Are Warning Labels the Way Forward for Soft Drinks?

In March 2007, Australia became the first country to include a pictorial warning label on cigarette packaging. A few years later, in 2012, Australia became the first country to implement plain packaging on tobacco. All cigarette packaging is now housed in uniform looking packs with a standard colour, font, and a large graphic health warning.

The change in packaging was deemed a success early on in the process, with research from Cancer Institute NSW finding 31% of teens who had experimented with tobacco or previously smoked said that plain packs made them less likely to smoke again.

So, what does this have to do with soft drinks? Well, how would you feel about similar warning labels being applied to your favourite fizzy drink? We all know that sugar-sweetened soft drinks aren’t great for your health and recent research has found simple warning labels on soft drinks could help reduce consumption — much like it has in the tobacco world.

Researchers from the University of Michigan placed warning labels on beverage dispensers in the university cafeteria for one semester in 2019. According to Science Daily, the labels were bright yellow and included the following information: “Warning: Drinking beverages with added sugar(s) contributes to type 2 diabetes, heart disease, and tooth decay”.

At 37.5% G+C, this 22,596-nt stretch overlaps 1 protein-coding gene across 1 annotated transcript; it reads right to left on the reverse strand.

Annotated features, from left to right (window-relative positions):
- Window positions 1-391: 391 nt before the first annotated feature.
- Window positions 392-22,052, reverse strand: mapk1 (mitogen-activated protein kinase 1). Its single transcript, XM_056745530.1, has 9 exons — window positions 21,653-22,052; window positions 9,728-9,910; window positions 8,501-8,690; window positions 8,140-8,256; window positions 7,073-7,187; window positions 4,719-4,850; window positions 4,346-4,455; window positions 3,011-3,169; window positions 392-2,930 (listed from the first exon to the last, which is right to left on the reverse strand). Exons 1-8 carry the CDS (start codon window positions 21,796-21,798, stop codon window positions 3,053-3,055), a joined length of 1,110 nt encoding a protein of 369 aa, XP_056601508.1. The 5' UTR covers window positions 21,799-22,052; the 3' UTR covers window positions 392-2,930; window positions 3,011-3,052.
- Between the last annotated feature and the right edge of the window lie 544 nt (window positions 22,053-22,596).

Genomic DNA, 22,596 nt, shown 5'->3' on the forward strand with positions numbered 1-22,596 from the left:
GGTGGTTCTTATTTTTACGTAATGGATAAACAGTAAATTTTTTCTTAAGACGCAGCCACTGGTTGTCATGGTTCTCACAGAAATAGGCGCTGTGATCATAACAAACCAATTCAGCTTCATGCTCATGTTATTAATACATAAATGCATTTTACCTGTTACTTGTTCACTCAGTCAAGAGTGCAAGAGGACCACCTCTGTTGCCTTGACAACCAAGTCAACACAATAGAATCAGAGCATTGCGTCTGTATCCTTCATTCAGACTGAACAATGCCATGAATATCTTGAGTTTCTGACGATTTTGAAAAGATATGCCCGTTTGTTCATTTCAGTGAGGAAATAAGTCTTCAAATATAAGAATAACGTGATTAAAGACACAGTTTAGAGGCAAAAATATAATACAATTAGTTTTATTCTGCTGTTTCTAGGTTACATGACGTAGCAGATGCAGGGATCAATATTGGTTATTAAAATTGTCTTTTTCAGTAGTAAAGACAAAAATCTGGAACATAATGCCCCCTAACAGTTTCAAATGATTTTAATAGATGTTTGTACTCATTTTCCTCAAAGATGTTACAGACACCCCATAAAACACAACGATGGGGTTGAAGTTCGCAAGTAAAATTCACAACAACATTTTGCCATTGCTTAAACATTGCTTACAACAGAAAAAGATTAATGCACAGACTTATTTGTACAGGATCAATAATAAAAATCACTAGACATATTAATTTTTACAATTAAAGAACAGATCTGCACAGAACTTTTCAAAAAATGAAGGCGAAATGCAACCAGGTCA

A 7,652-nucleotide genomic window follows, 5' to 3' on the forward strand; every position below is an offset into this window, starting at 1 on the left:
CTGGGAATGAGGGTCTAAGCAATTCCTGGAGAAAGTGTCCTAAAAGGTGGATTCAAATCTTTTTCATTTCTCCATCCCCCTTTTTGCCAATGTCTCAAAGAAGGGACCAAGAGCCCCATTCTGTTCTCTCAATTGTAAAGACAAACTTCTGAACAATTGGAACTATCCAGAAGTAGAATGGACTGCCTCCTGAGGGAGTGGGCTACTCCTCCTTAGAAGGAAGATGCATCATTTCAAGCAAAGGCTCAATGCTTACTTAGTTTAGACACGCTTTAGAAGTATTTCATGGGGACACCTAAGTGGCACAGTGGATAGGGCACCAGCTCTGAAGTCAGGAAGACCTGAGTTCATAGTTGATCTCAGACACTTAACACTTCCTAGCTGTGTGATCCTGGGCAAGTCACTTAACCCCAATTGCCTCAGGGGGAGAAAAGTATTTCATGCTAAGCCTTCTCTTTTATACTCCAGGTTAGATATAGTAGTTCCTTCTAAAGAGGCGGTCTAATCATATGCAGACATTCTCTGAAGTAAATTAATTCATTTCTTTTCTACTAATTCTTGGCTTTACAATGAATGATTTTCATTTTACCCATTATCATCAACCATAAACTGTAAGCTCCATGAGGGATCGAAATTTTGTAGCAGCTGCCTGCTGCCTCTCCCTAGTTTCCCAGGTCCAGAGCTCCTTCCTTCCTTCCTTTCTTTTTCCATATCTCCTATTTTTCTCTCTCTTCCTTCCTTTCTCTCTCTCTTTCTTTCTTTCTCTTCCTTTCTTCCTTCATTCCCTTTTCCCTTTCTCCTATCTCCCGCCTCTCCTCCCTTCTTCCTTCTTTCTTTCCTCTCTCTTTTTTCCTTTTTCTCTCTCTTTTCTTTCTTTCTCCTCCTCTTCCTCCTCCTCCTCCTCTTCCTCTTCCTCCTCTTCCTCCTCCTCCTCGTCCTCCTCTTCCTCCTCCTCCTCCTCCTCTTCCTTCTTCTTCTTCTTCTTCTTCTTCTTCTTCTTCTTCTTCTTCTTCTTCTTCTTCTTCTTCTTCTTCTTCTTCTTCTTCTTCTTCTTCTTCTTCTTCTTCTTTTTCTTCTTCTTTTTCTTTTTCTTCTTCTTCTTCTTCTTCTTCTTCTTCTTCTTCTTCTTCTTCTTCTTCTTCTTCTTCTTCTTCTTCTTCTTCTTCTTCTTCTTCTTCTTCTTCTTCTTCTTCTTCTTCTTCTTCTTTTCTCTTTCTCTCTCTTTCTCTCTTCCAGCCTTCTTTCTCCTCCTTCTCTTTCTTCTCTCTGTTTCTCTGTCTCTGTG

Two other cafeterias on the campus served as control sites and didn’t include the warning labels. Nearly 1,000 students were contacted via email before and after the warning labels were installed to ask them to participate in surveys but there was no specific mention of sugar-sweetened drinks.

In total, 840 students participated in the study and researchers found that consumption of soft drinks declined by 18.5% at the intervention site, compared to a decline of 4.7% in the control sites where no labels were used. Students exposed to these warning labels also reduced their consumption of 100% juice drinks by 21% — even though juices hadn’t been labelled as sugar-sweetened beverages.

“The results of this study indicate that warning labels may be effective tools for reducing consumption of sugar-sweetened beverages, particularly beverages such as sweetened teas, pink lemonade and chocolate milk for which the sugar content is not immediately obvious or well known,” said Cindy Leung, assistant professor of Nutritional Sciences at the University of Michigan School of Public Health and lead author of the study.

While the concept of warning labels now seems normal on cigarette packaging, it will probably be a while before we see anything similar on soft drinks labels given how slow governments are to act on these issues. But, it’s interesting nonetheless to see how effective labelling can be on products.

And, while there’s nothing wrong with consuming fizzy drinks every now and then, of course, there has been heaps of research undertaken to find out how these drinks affect your health, which can include an increased risk of heart disease and cancer.

“Sugar-sweetened beverages remain ubiquitous in retail and cafeteria settings. As we explore avenues to promote healthy food and beverage choices, warning labels are a potential tool to reduce their consumption that should be tested in other populations and other settings,” said Julia Wolfson, assistant professor of Health Management and Policy at the U-M School of Public Health and co-author of the study.

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